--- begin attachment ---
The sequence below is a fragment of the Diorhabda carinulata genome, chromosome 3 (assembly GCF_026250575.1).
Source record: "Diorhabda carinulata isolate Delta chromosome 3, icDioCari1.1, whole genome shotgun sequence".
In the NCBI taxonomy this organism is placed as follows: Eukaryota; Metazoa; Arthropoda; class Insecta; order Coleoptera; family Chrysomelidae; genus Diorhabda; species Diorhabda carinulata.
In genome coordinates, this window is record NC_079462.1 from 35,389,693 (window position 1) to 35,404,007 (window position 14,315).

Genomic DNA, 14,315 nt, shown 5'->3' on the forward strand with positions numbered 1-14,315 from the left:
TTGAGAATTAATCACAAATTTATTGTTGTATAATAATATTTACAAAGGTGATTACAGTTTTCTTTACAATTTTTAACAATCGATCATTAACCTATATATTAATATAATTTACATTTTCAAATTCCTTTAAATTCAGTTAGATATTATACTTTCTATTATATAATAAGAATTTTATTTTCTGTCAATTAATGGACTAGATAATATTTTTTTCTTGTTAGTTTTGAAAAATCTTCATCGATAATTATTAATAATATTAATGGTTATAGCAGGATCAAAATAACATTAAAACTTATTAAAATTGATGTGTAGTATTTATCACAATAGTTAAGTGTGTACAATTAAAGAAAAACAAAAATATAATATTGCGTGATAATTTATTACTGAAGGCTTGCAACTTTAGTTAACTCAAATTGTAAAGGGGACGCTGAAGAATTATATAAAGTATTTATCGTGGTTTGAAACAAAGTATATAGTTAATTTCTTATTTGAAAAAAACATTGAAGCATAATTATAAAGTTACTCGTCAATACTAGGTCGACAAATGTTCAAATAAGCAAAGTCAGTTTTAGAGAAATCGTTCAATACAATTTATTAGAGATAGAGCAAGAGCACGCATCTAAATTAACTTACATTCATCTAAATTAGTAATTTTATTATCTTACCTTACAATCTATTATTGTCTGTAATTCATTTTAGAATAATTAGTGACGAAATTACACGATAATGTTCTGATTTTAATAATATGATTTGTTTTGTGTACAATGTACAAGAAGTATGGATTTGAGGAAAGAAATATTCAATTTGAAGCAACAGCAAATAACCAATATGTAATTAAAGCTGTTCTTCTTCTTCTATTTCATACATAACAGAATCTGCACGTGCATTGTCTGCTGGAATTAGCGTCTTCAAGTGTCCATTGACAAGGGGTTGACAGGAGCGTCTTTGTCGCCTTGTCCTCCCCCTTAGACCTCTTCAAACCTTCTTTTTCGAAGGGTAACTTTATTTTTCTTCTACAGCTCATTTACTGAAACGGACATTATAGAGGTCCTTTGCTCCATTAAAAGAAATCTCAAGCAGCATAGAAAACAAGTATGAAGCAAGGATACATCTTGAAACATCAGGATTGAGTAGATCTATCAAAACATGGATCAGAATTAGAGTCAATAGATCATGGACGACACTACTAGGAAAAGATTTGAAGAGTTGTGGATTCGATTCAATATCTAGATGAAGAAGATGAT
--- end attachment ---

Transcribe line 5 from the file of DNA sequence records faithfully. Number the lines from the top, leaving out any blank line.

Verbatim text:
Genomic DNA, 14,315 nt, shown 5'->3' on the forward strand with positions numbered 1-14,315 from the left: